guest post: Friday is cleaning day

My friend Sarah, the same one I interviewed for my homeschool series, sends out a Friday email to family and friends recounting happenings from the week, thoughts she’s been mulling over, recipes, her kids’ perspectives on life, and so on. I found last Friday’s edition, Friday Is Cleaning Day, especially entertaining, perhaps because I so well remember my countless attempts to wring order out of chaos (see How To Clean A Room and Constant Vigilance! and My Lot). I asked her if I might share the email as a guest post and she agreed, lucky us! I hope you enjoy Sarah’s spin on The Struggle as much as I did!


Some time ago at homeschool group, a group of us parents were discussing how we handle chores for our kids, especially room-cleaning. Later that week I got a text from one of the participants.

“So what happens when Friday comes and rooms are not clean?”

I love being asked for advice on parenting, so I wrote a lengthy response….

With Sam at this point a reminder is usually sufficient. With Asher sometimes I help — though the rule is he has to clean, not play, while I’m cleaning — or sometimes break up the task with something appealing: clean for a bit, then get X (a short video, playtime with me, etc., then clean again).

Other things that have worked in the past: 

  •  Make it a game: you’re the clean-up robot and I program you in a funny tickley way for each task.
  •  Clean with music on. 
  •  Assign a stuffed toy or vehicle to clean an area/category (takes longer but is more fun).
  •  Trade jobs: I clean the room, they do something unappealing to me that requires similar effort OR trade jobs with another kid.
  •  Let the room stay messy but they’re required to clean up any paper scraps, dirt, mess tracked out of the room and I will not enter the room.

I also have spent a lot of time explaining reasons for cleaning the room: fire/nighttime safety; not attracting pests (once in Florida Sam found a big cockroach in his uncleaned room and it made a big impression!); being able to find things and use the space; my need for order for my mind to feel calm and happy. I also comment on the room when it’s clean: “It’s so nice for me to be able to play in here with you and have room to walk and sit,” or “Every time I see your room I feel happy because it looks so neat and clean,” or “That was the fastest I’ve ever seen you clean your room. Would you like me to do something fun with you for X minutes because I have time?” Things that point out the impact of their actions.

I’m guessing you already have tried a lot of these things. For me it helps to be open to multiple solutions that get our needs met, and know that different things will “work” for different children/ages. I also don’t worry a whole lot about ruining intrinsic motivation to clean because I recognize this as MY need, not theirs — some children and adults are perfectly happy living in a state that would make me flee the house!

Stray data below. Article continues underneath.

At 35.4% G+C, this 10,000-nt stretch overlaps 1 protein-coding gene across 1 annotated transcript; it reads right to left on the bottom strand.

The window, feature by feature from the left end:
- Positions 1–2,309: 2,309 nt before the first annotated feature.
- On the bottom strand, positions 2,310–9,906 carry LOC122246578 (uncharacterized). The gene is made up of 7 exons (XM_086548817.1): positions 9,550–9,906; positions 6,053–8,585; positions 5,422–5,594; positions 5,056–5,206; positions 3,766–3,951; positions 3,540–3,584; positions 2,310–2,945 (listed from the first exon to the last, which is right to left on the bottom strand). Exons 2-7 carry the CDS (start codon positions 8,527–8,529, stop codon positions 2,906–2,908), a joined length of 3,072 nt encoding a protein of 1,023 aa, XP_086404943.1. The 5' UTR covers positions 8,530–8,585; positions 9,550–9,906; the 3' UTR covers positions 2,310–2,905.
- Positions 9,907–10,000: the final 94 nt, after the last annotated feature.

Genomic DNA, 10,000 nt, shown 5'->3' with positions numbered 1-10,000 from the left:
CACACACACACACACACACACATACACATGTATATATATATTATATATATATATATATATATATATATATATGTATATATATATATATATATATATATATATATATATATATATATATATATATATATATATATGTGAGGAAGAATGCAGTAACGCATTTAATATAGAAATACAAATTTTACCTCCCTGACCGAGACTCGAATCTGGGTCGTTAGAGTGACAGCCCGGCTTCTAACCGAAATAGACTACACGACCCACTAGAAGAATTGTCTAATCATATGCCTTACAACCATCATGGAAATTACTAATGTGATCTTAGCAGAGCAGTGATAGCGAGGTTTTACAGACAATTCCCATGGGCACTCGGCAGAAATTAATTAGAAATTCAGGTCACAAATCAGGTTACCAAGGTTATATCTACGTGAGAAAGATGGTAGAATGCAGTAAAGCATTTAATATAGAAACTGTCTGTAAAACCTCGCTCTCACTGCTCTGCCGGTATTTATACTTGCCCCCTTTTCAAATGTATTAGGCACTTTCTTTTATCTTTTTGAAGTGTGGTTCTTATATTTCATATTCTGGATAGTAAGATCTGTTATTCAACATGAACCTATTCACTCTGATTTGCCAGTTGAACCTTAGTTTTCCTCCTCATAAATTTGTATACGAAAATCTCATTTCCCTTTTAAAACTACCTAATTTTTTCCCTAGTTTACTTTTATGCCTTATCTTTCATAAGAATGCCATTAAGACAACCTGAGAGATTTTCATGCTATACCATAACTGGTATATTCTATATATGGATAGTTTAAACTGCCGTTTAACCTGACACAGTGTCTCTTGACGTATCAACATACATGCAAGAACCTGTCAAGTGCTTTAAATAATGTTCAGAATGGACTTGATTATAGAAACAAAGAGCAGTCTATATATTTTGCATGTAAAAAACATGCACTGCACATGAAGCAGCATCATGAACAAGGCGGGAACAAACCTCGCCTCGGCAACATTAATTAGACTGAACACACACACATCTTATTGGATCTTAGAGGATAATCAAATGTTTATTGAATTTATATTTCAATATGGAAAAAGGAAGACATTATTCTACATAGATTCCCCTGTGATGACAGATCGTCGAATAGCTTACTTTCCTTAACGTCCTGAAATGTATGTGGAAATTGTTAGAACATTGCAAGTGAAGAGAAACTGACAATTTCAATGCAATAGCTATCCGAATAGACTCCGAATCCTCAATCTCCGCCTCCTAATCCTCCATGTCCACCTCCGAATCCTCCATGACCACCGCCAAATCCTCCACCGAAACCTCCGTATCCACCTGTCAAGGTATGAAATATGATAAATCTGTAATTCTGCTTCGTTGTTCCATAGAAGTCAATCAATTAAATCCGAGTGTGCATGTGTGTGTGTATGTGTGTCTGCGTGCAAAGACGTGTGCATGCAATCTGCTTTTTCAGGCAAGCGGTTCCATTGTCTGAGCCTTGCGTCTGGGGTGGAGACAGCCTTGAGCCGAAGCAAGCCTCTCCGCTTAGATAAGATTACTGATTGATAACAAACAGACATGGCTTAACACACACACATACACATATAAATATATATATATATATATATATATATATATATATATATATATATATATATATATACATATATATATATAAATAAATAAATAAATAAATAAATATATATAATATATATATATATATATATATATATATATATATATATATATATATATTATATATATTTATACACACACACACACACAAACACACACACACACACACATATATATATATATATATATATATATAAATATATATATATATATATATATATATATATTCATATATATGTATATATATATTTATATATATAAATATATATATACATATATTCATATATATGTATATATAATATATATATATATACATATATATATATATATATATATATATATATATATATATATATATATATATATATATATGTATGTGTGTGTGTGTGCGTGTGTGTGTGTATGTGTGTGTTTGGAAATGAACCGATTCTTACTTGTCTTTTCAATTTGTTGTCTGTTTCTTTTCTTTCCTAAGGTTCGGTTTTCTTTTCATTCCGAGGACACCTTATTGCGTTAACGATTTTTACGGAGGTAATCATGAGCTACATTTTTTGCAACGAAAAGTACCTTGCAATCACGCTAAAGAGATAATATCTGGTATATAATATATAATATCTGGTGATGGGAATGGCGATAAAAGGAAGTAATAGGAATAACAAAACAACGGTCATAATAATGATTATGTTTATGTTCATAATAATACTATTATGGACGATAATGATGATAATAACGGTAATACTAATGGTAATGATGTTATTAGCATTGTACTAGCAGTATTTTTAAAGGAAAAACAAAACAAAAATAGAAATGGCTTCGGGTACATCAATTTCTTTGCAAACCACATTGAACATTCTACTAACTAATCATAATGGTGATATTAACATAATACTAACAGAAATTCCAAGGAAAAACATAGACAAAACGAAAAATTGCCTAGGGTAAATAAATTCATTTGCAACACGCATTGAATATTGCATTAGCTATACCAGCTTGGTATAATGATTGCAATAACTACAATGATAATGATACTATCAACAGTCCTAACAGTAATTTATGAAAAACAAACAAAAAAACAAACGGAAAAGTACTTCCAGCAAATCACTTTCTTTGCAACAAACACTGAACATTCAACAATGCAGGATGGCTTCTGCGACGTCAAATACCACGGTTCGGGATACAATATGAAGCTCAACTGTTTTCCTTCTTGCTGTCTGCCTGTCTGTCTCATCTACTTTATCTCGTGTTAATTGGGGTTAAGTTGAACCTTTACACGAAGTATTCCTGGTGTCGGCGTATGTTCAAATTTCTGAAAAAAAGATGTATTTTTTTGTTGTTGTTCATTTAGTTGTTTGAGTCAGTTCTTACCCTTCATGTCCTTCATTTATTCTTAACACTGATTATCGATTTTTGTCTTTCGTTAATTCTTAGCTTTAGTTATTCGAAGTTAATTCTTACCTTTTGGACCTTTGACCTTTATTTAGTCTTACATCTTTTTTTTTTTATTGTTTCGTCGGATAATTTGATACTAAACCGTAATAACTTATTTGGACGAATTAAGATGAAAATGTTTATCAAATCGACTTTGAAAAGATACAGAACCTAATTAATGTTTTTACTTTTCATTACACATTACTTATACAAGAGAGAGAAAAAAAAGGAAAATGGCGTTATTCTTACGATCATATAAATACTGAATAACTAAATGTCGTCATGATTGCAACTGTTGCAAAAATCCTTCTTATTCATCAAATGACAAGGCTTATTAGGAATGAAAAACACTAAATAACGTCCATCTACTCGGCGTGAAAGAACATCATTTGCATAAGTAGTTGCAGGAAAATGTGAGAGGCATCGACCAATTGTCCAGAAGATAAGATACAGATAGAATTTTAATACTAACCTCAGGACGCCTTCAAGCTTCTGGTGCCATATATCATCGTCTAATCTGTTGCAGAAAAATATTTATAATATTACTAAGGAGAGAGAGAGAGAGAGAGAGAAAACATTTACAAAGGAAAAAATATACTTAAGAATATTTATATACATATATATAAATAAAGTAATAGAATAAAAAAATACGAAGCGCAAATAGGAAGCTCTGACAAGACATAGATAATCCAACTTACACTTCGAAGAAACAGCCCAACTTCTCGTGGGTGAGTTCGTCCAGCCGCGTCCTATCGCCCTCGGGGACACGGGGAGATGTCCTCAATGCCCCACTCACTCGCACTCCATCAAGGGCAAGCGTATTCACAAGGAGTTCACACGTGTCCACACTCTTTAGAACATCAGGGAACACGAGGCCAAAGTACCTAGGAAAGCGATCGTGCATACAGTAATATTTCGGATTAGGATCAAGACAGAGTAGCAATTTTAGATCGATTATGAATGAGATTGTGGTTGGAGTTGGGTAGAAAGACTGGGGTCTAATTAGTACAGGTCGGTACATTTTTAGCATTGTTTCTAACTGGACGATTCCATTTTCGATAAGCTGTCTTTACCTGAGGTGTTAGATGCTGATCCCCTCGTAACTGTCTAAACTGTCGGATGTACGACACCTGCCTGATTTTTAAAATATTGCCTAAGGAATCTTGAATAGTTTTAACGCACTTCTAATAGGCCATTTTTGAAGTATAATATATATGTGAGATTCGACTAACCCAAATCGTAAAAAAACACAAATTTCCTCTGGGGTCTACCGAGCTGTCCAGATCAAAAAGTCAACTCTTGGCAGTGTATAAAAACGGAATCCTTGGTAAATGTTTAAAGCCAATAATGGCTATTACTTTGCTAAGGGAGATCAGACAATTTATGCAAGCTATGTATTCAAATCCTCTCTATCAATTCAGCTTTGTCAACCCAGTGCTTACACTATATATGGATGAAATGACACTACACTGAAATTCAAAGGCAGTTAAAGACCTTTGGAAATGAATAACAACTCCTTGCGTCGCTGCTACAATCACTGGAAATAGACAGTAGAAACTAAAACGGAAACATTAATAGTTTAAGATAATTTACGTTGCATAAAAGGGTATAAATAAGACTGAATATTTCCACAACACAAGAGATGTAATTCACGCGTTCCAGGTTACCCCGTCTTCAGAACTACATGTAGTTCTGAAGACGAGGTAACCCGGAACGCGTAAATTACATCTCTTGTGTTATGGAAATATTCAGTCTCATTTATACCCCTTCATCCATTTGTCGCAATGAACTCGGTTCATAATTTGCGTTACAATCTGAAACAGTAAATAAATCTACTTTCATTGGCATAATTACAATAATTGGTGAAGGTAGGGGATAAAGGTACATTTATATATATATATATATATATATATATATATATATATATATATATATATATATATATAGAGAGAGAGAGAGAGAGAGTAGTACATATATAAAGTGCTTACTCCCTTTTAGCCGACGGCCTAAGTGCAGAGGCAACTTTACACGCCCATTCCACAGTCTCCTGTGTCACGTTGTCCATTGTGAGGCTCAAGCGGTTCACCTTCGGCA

not cleaning, not in the least

This week Asher had outdone himself in the scattering and strewing of toys, books, clothes, etc., all over the upstairs and migrating down. The hundreds of cardboardians had come out and were mixed with the Legos. The dress-up box was dumped on top of dozens of Lego instruction papers. On and on, making me want to quote The Cat in the Hat: “This mess is so big, and so deep, and so tall…”

sorta cleaning

So I helped with some of it, and used a bribe to speed along the rest: You have an hour to clean, and as soon as it’s done you can watch videos for the rest of the hour. He didn’t get it done within the hour, but it was close.

floor briefly free of toys

Sam picked up in his room and the bathroom, and vacuumed upstairs. I vacuumed downstairs and in between other tasks I mopped each room after it was cleaned and vacuumed. Whew, clean house!

…But not for long.

aaaand back to making messes

“Want to see me drop this paper onto the landing? It flutters!”

Love to all,

This same time, years previous: four meal deliveries: what I learned, of mice and men and other matters, for the time change, maple roasted squash, bierocks: meat and cabbage rolls, let me sum up, crispy cinnamon cookies, brown sugar icing.


  • visit

    Such a relatable and insightful read. I loved how your friend Sarah tackles the cleaning challenge with creativity and patience. One additional tip I’ve found helpful is creating a ‘cleaning playlist’ with your kids – let them choose upbeat songs that make tidying up more fun. Music can be a great motivator! Thanks for sharing these practical strategies for making chores an enjoyable part of family life. Thanks

  • Kim

    I’m was never nearly that patient, and rarely offered incentives.
    “Please do (insert cleaning request)”
    “Because it needs to be done and you need to do it”

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